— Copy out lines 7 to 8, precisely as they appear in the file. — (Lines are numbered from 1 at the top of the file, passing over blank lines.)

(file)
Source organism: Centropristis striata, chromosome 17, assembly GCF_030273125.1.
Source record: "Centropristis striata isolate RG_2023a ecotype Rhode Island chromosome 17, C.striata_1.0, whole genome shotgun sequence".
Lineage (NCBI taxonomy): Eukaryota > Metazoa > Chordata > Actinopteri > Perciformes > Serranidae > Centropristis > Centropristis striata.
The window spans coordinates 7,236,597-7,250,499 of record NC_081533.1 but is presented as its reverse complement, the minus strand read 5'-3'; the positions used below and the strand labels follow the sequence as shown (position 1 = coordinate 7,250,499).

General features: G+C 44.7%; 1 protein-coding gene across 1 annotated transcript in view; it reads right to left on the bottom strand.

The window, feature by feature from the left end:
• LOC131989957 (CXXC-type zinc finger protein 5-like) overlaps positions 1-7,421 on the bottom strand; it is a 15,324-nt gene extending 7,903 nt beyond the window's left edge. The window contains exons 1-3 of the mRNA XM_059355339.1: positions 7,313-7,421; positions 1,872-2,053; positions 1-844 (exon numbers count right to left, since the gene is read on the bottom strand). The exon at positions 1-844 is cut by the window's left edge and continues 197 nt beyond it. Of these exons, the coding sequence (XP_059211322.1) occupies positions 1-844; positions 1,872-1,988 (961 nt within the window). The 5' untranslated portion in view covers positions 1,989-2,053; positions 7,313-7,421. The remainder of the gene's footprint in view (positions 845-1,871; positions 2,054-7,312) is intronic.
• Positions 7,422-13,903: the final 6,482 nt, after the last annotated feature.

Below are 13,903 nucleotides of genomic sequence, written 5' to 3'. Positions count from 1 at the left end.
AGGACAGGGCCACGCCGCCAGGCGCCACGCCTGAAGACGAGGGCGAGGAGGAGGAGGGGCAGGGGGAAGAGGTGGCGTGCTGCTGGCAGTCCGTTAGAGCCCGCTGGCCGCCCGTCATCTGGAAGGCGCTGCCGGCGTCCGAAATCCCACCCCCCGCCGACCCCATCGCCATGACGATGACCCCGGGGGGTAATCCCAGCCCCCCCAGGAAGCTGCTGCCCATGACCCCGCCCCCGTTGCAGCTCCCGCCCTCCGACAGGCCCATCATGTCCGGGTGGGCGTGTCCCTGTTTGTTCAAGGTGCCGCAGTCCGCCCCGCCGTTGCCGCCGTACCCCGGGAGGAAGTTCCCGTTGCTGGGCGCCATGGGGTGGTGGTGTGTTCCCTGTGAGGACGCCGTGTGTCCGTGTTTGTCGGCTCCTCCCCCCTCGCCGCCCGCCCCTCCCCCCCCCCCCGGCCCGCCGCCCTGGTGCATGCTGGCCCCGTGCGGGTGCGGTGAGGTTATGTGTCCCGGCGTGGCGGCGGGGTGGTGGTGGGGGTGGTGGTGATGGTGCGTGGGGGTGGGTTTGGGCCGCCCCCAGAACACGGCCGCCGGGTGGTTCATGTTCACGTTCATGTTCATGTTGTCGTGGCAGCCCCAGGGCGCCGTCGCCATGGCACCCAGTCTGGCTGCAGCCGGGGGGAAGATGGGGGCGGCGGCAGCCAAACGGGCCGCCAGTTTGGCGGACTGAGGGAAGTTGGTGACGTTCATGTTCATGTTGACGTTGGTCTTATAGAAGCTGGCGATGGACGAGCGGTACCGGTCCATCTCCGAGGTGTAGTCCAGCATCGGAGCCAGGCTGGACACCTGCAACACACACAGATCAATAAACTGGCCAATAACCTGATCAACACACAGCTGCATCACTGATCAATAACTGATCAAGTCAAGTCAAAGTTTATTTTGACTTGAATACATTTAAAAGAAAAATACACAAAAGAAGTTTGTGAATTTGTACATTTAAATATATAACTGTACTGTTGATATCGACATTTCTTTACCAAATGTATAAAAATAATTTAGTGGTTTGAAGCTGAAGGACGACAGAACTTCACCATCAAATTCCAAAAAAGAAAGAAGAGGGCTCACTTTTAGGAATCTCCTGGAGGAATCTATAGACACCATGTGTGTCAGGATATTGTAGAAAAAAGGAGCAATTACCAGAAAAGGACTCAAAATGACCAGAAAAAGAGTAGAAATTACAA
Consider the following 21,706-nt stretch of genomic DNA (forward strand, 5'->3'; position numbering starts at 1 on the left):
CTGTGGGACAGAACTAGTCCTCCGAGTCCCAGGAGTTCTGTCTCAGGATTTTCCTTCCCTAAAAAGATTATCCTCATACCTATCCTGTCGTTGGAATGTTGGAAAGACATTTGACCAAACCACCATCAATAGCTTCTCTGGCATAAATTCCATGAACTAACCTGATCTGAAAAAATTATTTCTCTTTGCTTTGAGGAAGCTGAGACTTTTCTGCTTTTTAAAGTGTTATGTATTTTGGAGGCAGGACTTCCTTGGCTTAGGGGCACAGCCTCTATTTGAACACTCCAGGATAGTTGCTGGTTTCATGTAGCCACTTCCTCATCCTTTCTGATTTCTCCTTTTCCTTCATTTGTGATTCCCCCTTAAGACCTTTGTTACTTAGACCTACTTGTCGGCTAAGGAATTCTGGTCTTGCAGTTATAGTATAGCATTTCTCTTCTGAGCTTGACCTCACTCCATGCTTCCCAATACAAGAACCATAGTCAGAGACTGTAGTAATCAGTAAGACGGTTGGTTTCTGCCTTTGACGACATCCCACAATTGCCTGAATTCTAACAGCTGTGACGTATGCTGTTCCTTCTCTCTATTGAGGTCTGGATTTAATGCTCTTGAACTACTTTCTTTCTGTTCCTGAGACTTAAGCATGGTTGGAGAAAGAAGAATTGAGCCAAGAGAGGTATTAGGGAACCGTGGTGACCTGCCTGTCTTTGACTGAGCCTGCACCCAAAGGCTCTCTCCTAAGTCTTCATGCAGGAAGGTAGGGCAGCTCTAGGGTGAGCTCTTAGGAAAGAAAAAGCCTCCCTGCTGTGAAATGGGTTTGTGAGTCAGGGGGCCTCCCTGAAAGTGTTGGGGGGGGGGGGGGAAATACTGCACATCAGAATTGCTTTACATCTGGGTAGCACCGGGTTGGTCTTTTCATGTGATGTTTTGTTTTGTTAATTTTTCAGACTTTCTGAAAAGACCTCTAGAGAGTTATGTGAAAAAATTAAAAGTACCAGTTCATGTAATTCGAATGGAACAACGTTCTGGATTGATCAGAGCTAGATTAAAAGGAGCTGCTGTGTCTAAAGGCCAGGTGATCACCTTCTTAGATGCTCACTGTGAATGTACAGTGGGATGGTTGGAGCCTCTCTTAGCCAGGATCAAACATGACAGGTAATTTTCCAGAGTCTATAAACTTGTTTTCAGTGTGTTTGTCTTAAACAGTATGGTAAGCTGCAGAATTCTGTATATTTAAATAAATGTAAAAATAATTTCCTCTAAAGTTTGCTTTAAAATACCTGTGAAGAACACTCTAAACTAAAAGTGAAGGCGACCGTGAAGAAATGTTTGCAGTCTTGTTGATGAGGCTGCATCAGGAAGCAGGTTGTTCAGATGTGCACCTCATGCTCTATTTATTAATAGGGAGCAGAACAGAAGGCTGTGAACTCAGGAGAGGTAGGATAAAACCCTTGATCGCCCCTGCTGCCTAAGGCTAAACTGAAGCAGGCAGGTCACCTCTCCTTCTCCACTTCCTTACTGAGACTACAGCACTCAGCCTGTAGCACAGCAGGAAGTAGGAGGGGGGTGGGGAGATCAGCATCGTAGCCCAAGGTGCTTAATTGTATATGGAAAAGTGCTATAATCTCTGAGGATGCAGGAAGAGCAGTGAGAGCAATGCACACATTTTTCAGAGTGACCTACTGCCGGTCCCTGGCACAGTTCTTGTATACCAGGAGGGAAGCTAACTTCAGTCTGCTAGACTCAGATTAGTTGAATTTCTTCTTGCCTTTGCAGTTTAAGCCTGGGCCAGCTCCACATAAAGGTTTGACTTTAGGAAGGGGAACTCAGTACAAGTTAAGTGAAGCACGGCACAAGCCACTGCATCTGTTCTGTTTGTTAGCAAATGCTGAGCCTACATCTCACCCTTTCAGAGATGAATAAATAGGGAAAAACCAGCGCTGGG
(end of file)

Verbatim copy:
• LOC131989957 (CXXC-type zinc finger protein 5-like) overlaps positions 1-7,421 on the bottom strand; it is a 15,324-nt gene extending 7,903 nt beyond the window's left edge. The window contains exons 1-3 of the mRNA XM_059355339.1: positions 7,313-7,421; positions 1,872-2,053; positions 1-844 (exon numbers count right to left, since the gene is read on the bottom strand). The exon at positions 1-844 is cut by the window's left edge and continues 197 nt beyond it. Of these exons, the coding sequence (XP_059211322.1) occupies positions 1-844; positions 1,872-1,988 (961 nt within the window). The 5' untranslated portion in view covers positions 1,989-2,053; positions 7,313-7,421. The remainder of the gene's footprint in view (positions 845-1,871; positions 2,054-7,312) is intronic.
• Positions 7,422-13,903: the final 6,482 nt, after the last annotated feature.